However, if you put seawater into an aquarium and then placed the frog in that aquarium, the frog would most likely die. If the frog’s eggs were placed into the saltwater aquarium, the water inside the eggs would leave. In most cases, these eggs would die as well.

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The answer to the question about why Toad didn’t run with Frog to try to catch the list is letter C or run after the list was not in his list. Frog and Toad Together is a children’s book written by Arnold Lobel and published in 1972. It was adapted to a film in 1987 starring Hal Smith and Will Ryan, and directed by John Clark Matthews under the name John Matthews.

When a sudden gust of wind blew Frog’s list, Toad chose not to catch the list because he knew that catching it was not part of his list. Although he didn’t help Frog catch the list, he made sure to help his friend remember what was written on the list that he lost.

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Latissimus dorsi has nothing to do with leg movement. it adducts arms and flexes trunk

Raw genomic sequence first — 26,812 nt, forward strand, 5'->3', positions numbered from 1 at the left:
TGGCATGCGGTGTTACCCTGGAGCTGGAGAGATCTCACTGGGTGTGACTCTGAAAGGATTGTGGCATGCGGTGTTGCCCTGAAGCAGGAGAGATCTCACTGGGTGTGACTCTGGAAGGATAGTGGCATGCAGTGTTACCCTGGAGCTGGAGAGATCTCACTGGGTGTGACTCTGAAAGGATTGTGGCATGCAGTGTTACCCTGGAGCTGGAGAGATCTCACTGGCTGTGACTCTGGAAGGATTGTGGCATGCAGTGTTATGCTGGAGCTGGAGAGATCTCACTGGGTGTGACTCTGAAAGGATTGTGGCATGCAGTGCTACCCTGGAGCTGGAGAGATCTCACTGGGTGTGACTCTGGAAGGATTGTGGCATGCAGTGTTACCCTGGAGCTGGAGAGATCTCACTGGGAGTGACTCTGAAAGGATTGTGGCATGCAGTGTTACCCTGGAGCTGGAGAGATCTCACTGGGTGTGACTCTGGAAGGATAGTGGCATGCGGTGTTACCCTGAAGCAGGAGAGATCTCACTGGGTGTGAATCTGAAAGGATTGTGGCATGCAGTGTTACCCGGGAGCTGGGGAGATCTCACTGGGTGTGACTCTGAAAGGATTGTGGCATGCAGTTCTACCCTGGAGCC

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The South American poison dart frog is the most poisonous frog in the world. The scientific name for this frog is the Phyllobates Terribilis. Other common names are the dart frog and the golden dart frog. It is so called because of its highly golden coloring. The reason they have such a bright coloring is actually one that’s rather common in the wild: they have a poison, and it warns predators to stay away.

They love the rainforests, especially when humidity is between eighty and ninety percent. They typically live in little groups of up to six people in the wild, but when they’re being held as specimen or captive, they typically live in much larger groups for a variety of reasons.